return window.JSON && window.JSON.parse ?
            window.JSON.parse( data ) :
            (new Function("return " + data))();
  • 1
    Using the full interpreter to parse a data format isn't ideal; it opens the door to script injection. (Lots of people do it, though, it's not just jQuery. :) ) – T.J. Crowder Jun 11 '10 at 21:45
  • 1
    The data is already sanitized at this point by jQuery, this is done purely for speed. – Brendan Heywood Jul 31 '10 at 15:07

I use the new Function() constructor as an in-line JS interpreter in one of the web apps I'm developing:

function interpret(s) {
  //eval(s); <-- even worse practice
  try {
      var f = new Function(s);
  catch (err) {
      //graceful error handling in the case of malformed code

As I get stuff streaming over AJAX (not an iframe), I continuously interpret() it on readyStateChange == 3. This works surprisingly well.

Edit: here's a clear case study that shows that new Function() is categorically faster than eval(). I.e. you should never (rarely?) use eval in lieu of new Function().

http://polyfx.com/stuff/bsort.html <- the 1000 iteration version, may crash your browser

http://polyfx.com/stuff/bsort10.html <- the shorter version

Eval is on average, almost 8 times slower than new Function().

  • 5
    What exactly is "worse practice" about evaluating string of code via eval comparing to doing it via Function constructor? – kangax Jun 11 '10 at 21:29
  • 2
    It runs faster and it's easier to understand: go4expert.com/forums/showthread.php?t=13979 Also, it's easier to drop f() in a specific scope or closure if need be (for security reasons). – David Titarenco Jun 11 '10 at 22:21
  • 2
    Edited my answer with a case study I just wrote. Eval is in some browsers almost 10 times slower. – David Titarenco Jun 11 '10 at 22:59

John Resig used the Function constructor to create "compiled" versions of client-side templates written in an asp syntax. http://ejohn.org/blog/javascript-micro-templating/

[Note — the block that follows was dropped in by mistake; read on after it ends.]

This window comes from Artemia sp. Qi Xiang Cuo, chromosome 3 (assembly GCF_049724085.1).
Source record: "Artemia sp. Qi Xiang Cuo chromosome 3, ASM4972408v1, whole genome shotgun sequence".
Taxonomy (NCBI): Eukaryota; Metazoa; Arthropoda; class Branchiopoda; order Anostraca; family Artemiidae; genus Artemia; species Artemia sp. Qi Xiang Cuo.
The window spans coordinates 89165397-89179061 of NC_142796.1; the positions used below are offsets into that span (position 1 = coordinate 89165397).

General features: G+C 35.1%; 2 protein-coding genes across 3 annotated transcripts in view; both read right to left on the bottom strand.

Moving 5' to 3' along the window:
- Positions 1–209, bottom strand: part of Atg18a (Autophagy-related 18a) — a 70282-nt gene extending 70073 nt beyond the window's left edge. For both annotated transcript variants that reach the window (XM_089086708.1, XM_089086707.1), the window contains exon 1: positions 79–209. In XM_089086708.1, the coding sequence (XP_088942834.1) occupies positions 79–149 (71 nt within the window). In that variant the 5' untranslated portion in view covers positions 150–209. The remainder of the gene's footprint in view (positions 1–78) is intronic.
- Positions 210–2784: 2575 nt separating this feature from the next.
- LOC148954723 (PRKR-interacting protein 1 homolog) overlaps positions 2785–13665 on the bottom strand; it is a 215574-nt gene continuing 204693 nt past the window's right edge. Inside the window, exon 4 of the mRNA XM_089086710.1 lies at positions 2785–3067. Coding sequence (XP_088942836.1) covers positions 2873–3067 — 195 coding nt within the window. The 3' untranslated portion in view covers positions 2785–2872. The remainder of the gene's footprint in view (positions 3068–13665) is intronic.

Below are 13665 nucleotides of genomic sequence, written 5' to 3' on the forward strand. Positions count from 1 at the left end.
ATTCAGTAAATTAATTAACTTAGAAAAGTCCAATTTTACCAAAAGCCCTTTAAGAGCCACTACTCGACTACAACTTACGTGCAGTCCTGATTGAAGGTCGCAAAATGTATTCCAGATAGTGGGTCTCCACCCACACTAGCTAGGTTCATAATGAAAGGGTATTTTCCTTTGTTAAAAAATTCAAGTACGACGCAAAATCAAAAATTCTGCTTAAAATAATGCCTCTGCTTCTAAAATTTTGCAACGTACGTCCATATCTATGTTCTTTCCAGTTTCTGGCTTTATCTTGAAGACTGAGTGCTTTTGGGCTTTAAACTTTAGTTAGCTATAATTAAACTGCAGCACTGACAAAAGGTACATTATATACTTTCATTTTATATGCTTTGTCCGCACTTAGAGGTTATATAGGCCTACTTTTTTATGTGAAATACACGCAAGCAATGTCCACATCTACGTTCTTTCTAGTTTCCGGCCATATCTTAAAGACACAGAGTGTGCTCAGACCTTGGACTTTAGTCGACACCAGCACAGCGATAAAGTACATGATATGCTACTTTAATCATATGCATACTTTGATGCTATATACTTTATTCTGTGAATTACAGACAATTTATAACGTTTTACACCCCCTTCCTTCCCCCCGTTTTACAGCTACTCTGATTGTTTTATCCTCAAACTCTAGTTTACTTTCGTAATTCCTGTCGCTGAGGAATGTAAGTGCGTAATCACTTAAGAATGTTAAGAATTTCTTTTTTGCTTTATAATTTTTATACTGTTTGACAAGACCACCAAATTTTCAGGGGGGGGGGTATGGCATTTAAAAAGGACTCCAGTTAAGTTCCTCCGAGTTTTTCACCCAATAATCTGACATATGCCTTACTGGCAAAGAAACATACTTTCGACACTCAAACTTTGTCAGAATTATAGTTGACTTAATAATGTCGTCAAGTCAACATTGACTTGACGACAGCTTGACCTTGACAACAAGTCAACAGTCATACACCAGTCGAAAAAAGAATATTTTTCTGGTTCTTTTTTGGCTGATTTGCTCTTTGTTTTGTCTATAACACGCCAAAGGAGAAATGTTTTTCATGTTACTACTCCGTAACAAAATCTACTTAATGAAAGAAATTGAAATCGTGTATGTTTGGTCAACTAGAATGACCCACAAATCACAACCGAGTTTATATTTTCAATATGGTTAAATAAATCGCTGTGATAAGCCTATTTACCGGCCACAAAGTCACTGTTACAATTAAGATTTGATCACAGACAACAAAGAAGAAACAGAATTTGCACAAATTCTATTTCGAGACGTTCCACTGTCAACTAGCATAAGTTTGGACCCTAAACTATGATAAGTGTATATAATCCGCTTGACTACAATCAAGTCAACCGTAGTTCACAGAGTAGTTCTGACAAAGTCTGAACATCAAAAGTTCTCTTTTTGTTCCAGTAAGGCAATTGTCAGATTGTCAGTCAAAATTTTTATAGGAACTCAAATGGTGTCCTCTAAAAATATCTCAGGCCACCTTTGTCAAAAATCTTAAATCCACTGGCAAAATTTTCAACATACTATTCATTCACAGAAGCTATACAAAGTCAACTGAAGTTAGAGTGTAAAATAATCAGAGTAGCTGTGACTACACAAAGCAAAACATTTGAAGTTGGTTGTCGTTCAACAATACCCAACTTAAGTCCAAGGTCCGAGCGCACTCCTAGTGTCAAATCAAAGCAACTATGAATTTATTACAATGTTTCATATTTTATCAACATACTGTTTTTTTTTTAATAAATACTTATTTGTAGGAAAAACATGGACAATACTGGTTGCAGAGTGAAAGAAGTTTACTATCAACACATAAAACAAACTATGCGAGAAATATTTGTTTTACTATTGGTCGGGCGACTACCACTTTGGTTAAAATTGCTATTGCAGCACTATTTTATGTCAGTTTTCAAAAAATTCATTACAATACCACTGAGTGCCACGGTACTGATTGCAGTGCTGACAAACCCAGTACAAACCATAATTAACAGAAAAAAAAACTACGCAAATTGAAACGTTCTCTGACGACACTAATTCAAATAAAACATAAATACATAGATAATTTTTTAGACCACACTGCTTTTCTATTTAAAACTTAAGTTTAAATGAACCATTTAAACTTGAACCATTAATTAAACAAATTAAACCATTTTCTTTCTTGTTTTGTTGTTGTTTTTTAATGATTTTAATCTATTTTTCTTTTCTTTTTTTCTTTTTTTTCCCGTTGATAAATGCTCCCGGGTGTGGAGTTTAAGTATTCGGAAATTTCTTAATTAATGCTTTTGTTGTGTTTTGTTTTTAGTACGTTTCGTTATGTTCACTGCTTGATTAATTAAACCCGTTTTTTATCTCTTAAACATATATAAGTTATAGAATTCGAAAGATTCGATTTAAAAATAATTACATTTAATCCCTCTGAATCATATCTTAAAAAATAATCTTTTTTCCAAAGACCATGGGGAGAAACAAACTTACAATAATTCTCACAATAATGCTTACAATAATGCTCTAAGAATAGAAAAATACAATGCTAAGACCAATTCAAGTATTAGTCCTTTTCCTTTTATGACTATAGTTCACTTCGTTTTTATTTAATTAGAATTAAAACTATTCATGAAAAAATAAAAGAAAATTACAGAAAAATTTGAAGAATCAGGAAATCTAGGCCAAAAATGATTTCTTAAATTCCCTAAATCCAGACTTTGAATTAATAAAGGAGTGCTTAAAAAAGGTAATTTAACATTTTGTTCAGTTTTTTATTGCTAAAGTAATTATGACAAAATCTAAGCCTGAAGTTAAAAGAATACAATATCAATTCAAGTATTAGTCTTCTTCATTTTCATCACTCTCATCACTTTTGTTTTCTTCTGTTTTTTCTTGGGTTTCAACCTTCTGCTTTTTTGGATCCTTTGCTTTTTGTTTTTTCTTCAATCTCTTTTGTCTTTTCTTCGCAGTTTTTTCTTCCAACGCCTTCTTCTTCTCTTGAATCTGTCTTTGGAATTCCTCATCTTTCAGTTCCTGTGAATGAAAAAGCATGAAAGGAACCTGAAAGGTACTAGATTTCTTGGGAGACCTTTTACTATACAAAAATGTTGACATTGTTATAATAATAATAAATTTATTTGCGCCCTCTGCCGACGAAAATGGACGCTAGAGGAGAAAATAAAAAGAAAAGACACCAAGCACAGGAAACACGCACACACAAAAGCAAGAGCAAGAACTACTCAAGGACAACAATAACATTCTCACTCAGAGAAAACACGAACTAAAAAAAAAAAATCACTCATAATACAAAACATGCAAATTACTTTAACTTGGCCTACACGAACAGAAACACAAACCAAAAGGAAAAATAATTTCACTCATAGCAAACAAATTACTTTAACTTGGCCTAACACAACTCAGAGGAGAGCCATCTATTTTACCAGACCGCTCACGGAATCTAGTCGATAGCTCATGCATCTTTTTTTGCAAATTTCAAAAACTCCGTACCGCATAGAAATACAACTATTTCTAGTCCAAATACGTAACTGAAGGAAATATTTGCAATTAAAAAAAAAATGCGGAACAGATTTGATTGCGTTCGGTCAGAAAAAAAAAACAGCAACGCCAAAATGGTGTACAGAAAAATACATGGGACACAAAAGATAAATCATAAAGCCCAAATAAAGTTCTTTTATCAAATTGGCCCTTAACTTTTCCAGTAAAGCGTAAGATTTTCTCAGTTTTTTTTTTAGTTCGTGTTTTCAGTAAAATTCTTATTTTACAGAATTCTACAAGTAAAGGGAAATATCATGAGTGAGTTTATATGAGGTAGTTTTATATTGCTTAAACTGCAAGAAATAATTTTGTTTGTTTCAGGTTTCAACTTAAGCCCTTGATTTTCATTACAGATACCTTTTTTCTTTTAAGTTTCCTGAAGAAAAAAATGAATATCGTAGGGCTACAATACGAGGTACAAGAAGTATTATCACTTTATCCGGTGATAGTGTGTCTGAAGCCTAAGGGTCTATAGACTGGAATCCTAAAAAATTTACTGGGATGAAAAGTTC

This is a separate case from my other answer.

I used the Function constructor a while back to create custom string formatters that were being called repeatedly. The overhead of creating the function (which I take it is the performance issue you're talking about) was far outweighed by the improved performance of the custom-built functions, which were created at runtime specifically to process a particular format string, and therefore did not need to evaluate tons of irrelevant cases — or parse a format string, for that matter. It's a bit like compiling a regular expression, I suppose.


The only legitimate use I have come for it is when I wrote this:

Function.prototype.New = (function () {
  var fs = [];
  return function () {
    var f = fs [arguments.length];
    if (f) {
      return f.apply (this, arguments);
    var argStrs = [];
    for (var i = 0; i < arguments.length; ++i) {
      argStrs.push ("a[" + i + "]");
    f = new Function ("var a=arguments;return new this(" + argStrs.join () + ");");
    if (arguments.length < 100) {
      fs [arguments.length] = f;
    return f.apply (this, arguments);
}) ();

The code allows you to use Function.prototype.apply while 'using' the new keyword.


function Foo (x, y, z) {
  this.x = x;
  this.y = y;
  this.z = z;
  this.otherArgs = Array.prototype.slice.call (arguments, 3);

var foo = Function.prototype.New.apply (Foo, [1, 2, 3, 4, 5, 6, 7]);
// /*equiv*/ var foo = Foo.New.apply (Foo, [1, 2, 3, 4, 5, 6, 7]);
// /*equiv*/ var foo = Foo.New (1, 2, 3, 4, 5, 6, 7);
var bool = true
  && foo.x == 1
  && foo.y == 2
  && foo.z == 3
  && foo.otherArgs.length == 4
  && foo.otherArgs [0] == 4
  && foo.otherArgs [1] == 5
  && foo.otherArgs [2] == 6
  && foo.otherArgs [3] == 7

alert (bool);
  • This use case can now be accomplished using Object.create in ES5-compliant browsers: var newObj = Object.create(MyClass.prototype); var ret = MyClass.apply(newObj, constructorArgs); if (ret && typeof ret === "object") { newObj = ret; } – kpozin Apr 17 '12 at 4:37

You might want to execute a string of code more than once. Using the Function constructor means that you only have to compile it once.

You might want to pass arguments to the code, for instance if you're polyfilling an event you can retrieve the event attribute and construct a Function expecting an event argument.

You can combine the two and compile it in one location and execute it at another and still manage to pass arguments in the variables that the string of code expects.